You can find a little background here, behind the investigation. I am just interested in how it would play out if someone did follow the 4% rule blindly. There have been plenty of academic pieces on what a safe withdrawal rate would actually be and the results seem to vary greatly, from as low as 2% up to as high as 10%. Which is no surprise given the complexity of the task at hand. The country you base the study in, the index you assume equity or bonds have followed, the split of your asset allocation, your treatment of tax and fees, allowance for any ‘management action’ (e.g. reducing spending during a downturn), if you are following historic indices or stochastically projecting funds, etc etc etc.
It feels like 4% would be OK as long as you were flexible. By this I mean having enough flexibility to reduce your outgoings in the harder times (not living just above the breadline), adjusting your investments to suit current circumstances and having the ability to generate extra income if needed (flipping burgers maybe).
Understanding how our investments react to the environment and our own needs for income and capital will be key to ensuring we don’t spend FI eating out of wheelie bins and living in a tree. I am hoping that by updating my little case study each month it will force me to consider what is happening and how I would react. In an ideal situation we would be able to match our expenses with our investment income exactly and face no risk in retirement.
For example if we could look into a crystal ball and predict with 100% accuracy our expenses each month then we could construct a theoretical portfolio that would exactly match these expenses, say from zero coupon bonds. But we neither have the patience or the required foresight for this. An index linked annuity would provide us with a constant income stream but are currently expensive and tie up capital, doesn’t leave us much for emergencies. Dividend paying equity can provide us with a good stream of income, but it is far from guaranteed and your capital is at risk. Interest on a cash balance would provide income and the capital would be protected but we would be exposed to fluctuating interest rates and inflation risk. And so the list goes on.
In reality we will probably be exposed to a diversified portfolio of assets to try and mitigate away the specific risk associated with each of the equity classes. Or maybe in a few years there will be some super-cool, cheap income generating asset that is 100% safe and we can all achieve guaranteed FI…
I’ll keep track of the monthly updates here on this page (links to individual months are below). The blue line in the chart below represents the fund and the other three are extreme variations of it, for comparison.
July 2017 – £254 of income and an increase in MV of £6,178.
June 2017 – £4,284 of income, boosted by annual distributions. A reduction in MV of £8,180 for the fund.
May 2016 – Interest of £38 and dividends of £3,668, leaving the portfolio with an overall increase of £8,949 after withdrawals and market movements, at £623k.
April 2016 – Interest of £38 and dividends of £206, leaving the portfolio with an overall decrease of £7,809 after withdrawals and market movements, at £614k.
February 2016 – Interest of £38 and dividends of £179, leaving the portfolio with an overall increase of £5,629 after withdrawals and market movements, at £610k.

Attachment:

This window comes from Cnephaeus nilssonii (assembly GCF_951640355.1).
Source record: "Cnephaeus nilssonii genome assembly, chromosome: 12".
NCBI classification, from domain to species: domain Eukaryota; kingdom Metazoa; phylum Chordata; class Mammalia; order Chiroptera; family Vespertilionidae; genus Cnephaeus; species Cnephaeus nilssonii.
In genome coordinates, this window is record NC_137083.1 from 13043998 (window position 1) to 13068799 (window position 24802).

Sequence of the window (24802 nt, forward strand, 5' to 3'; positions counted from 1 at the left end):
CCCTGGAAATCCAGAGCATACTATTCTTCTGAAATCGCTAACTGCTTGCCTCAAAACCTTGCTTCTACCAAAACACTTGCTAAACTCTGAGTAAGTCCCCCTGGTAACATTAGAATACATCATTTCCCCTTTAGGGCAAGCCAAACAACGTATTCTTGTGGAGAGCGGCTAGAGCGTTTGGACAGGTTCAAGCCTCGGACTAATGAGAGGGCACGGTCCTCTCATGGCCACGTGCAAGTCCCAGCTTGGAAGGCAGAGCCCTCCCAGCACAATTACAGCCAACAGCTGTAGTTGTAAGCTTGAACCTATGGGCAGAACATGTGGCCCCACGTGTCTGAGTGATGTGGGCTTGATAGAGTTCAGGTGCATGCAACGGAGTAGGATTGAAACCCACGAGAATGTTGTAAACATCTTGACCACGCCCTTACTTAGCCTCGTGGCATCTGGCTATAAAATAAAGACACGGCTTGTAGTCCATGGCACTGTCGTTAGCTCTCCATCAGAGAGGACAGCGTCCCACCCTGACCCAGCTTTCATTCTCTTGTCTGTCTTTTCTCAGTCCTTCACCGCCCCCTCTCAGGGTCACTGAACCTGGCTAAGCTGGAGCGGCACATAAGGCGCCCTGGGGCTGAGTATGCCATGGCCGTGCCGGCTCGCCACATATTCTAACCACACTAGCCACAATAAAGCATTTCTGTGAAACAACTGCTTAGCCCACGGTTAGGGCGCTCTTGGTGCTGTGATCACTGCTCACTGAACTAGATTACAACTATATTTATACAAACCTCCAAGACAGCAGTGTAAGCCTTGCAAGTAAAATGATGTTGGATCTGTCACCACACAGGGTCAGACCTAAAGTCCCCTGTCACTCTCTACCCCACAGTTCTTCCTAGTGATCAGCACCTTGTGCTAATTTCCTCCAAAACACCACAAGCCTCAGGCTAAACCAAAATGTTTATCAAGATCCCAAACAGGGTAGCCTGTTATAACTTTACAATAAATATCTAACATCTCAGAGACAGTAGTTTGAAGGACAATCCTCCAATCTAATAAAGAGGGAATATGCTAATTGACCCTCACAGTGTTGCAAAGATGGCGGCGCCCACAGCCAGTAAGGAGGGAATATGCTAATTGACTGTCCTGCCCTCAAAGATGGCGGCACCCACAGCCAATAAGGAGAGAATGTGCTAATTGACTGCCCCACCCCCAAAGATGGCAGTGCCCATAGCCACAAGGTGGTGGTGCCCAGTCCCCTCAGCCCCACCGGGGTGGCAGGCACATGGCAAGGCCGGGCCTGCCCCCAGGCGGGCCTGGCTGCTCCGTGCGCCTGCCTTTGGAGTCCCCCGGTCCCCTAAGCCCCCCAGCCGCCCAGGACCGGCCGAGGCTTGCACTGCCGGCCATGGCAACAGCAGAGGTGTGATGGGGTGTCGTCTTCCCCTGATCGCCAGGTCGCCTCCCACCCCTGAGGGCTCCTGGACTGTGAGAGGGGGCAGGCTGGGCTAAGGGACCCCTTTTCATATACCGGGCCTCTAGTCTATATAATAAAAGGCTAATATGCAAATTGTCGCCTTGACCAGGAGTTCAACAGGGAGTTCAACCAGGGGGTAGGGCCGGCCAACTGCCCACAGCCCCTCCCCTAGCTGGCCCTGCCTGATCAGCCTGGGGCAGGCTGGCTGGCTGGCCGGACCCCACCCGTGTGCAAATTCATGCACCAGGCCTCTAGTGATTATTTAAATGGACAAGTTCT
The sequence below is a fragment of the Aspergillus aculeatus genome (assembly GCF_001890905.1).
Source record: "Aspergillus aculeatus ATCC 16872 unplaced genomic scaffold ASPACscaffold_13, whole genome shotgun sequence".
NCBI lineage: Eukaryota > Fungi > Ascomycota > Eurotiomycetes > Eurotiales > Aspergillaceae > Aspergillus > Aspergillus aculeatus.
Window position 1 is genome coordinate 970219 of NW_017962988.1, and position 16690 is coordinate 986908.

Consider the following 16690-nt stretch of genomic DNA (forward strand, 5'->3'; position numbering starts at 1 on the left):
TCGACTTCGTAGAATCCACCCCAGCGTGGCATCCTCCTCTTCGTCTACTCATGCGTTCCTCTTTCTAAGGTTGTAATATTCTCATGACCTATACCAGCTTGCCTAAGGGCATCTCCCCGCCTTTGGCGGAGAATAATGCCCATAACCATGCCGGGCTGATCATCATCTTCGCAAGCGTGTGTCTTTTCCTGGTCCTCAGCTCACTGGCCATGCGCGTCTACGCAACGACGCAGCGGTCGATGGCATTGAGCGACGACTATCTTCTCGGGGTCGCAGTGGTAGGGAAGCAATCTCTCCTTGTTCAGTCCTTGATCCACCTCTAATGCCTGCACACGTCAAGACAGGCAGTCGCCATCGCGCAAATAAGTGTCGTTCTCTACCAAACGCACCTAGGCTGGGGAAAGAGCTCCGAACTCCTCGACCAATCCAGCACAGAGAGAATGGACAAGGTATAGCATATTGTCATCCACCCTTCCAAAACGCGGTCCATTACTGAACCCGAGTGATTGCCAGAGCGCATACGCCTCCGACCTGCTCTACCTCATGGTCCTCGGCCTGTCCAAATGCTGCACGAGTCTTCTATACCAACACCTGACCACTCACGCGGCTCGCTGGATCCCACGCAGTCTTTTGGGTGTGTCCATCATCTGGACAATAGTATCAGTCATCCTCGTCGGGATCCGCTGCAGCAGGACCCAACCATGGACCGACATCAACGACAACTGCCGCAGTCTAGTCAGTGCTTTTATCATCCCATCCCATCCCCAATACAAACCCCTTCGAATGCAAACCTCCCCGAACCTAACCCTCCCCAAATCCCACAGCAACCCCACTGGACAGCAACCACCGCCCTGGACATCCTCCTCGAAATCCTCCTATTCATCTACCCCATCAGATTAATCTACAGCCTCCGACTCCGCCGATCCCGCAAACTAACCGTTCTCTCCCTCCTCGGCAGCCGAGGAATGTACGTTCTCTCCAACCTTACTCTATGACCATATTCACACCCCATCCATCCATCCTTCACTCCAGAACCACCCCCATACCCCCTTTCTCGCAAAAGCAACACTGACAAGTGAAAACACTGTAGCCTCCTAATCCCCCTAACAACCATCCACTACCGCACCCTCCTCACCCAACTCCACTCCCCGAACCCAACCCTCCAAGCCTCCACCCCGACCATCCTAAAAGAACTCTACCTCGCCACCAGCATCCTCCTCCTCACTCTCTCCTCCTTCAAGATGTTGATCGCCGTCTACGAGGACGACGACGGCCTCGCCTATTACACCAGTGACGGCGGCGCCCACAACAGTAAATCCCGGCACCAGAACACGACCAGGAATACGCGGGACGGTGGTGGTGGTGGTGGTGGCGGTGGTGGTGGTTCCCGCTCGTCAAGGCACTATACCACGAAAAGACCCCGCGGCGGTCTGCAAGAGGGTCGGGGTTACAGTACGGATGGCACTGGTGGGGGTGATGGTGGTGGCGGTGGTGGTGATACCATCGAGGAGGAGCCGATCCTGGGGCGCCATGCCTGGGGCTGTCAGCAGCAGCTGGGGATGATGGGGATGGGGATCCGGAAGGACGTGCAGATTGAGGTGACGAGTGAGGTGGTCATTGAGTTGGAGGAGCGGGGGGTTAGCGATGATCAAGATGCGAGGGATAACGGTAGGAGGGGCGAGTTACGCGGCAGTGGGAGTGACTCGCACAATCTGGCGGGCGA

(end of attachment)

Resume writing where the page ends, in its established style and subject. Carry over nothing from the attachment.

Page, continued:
January 2016 – Interest of £38 and dividends of £218, leaving the portfolio £10,030 down after withdrawals. Pretty tough start to 2016!
December 2015 – Interest of £41 and dividends of £1,702, leaving the portfolio £6,124 down from the prior month after withdrawal. A bit of year end rebalancing done.
November 2015 – Interest of £41 and dividends of £180, for an overall increase of £6,753 after drawdown. Actually nearly back up to where we were last November, despite 11 months of withdrawals.
October 2015 – Interest of £42, distributions received of £225 and an overall movement of £21,573 after drawdown. Bit of recovery going on there. Back up to £612k.
September 2015 – Interest of £42, distributions received of £2,017 and an overall movement of (£13,467) after drawdown. That’s a decrease of £53k since the lofty highs of March.
August 2015 – Interest of £43, distributions received of £228 and an overall movement of (£24,237) after drawdown. Another rough month for our intrepid dimension traveller.
July 2015 – Interest of £45, distributions received of £181 and an overall movement of £11,372 after drawdown. Clawing back a bit of the prior months decline.
June 2015 – Interest of £43, distributions received of £3,036 and an overall movement of (£30,004) after drawdown! Markets took a battering!
May 2015 – Interest of £44, distributions received of £2,728 and an overall movement of £4,792 after drawdown
April 2015 – Interest received of £44, distributions received of £240 and over all movement of (£7,033) after drawdown.
March 2015 – Interest received of £41, distributions received of £177 and overall movements of £5,206 after drawdown.
February 2015 – Interest received of £42, distributions received of £183 and market movements of £8,697 for an overall decrease of £9,192 pre-drawdown.
January 2015 – Interest received of £42, distributions received of £238 and market movements of £12,704 for an overall increase of £12,624 pre-drawdown.
December 2014 – Interest received of £40, distributions received of £1,470 and market movements of (£4,700) for an overall decrease of £3,200.